i4 Advantages of making the nozzle negative (Figures 8, 8A, 8B, 8C and 8D) The passing of the are (not merely the plasma) through the nozzle opening 174, or at least into such opening until substantially all terminal portions of the are are spaced from the under (inner) surface of the nozzle, is not only dependent upon the gas but also upon the electrical polarity employed. Stated otherwise, the gas flow through inlet 172 and out nozzle opening 174 cooperates with the preferred electrical polarity to produce the very desirable results stated under function (d) of the previous sub-heading. Such preferred electrical polarity, as previously indicated, comprises making the nozzle negative and the plate (back or base electrode) positive.

So far as is known to applicants, all prior art workers made the plate negative and the nozzle positive, or else employed alternating current. The advantages of making the nozzle negative were not appreciated. Some prior art workers claimed to blow the are through an opening in one of the electrodes, but this was in reference to low-current arcs which were not constricted. The present arc, having a very high current density, is extremely stable and is made up of ions and electrons moving at very high velocities. The present are is, therefore, not readily susceptible to being blown by the gas, and (in experiments to date) will not pass through the nozzle opening unless the indicated electrical polarity is 0 employed.

5 to Figure 8A, wherein the nozzle is negative as desired,

the electric arc is indicated at a. This View shows a nozzle (like that of Figure 8) after substantial use. The pitting or eroding action caused by the arc is, as illustrated at p, substantially confined to the nozzle region surrounding the nozzle opening and relatively remote from the plate. This leaves the portion of the nozzle opening wall adjacent the plate, indicated at c, in its original condition so that it will effect uniform constriction of the are a passing through the opening. Stated otherwise, since portion c remains perfect, the diameter of the vortex or passage through the gas, and through which the arc passes, remains uniform (for a given gas flow rate) and results in uniform constriction of the are even after long use of the torch.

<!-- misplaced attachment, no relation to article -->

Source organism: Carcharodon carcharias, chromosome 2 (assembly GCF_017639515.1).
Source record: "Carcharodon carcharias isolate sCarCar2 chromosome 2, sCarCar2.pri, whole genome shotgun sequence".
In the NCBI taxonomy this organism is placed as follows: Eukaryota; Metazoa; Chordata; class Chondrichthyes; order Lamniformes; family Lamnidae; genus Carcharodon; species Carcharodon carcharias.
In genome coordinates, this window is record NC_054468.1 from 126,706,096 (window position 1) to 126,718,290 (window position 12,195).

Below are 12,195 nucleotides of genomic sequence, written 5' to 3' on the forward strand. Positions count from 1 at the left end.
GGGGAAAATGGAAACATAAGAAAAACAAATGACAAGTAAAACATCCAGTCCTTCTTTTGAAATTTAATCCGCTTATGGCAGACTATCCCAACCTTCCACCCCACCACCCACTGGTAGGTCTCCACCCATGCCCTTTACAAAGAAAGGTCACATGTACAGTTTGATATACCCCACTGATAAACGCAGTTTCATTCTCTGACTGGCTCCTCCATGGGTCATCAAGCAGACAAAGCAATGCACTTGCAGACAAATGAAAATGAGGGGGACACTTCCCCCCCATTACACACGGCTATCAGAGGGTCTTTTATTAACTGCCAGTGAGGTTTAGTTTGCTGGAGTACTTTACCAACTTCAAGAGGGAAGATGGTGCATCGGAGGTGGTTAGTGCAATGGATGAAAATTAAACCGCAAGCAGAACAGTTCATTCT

Referring next to Figures 8B and 8C, it has been found, in experiments to date, that the illustrated conditions of the are a normally occur when the nozzle is positive and the plate negative. Figure 8B shows the arcing with a new nozzle electrode, and Figure 8C shows the condition of the arc and the same nozzle electrode after a substantial period of use. The are a is seen to emanate from the wall of the nozzle opening at points adjacent the plate, and despite the described insulation effects produced by the gas. This (Figure results in pitting and erosion at q, and causes the arc to fan out or diverge upwardly. It may thus be seen that the arc is no longer constricted to its original diameter (Figure 8B) but instead has a larger diameter (Figure 8C) which reduces the temperature of the arc for a given power input.

Figure 8D illustrates the extremely bad condition in which the arc does not enter the nozzle opening. Under such circumstances, which may occur when the nozzle is positive or when the gas flow is improper, the torch merely burns or melts while producing little or no desirable resultsi The preferred negative polarity of the nozzle (Figures '8 and 8A) is highly important in at least one other regard. With such polarity, the temperature of the plasma jet is very greatly increased as compared to situations in which the nozzle is positive (Figure 8C). The temperature increase is sometimes on the order of 50%.. Regarding the theory of such increased temperature when the nozzle is negative, it is applicants belief that the momentum of ions in the plasma jet is considerably higher, and that of electrons lower, as compared to situations in which the nozzle is positive. It follows that a greater temperature will result in theplasma jet because of the greater momentum thereof and consequent release of increased kinetic energy when the jet impinges against the work. Furthermore, when the nozzle is negative a portion of the arc is outside the torch where it produces available and useful heat.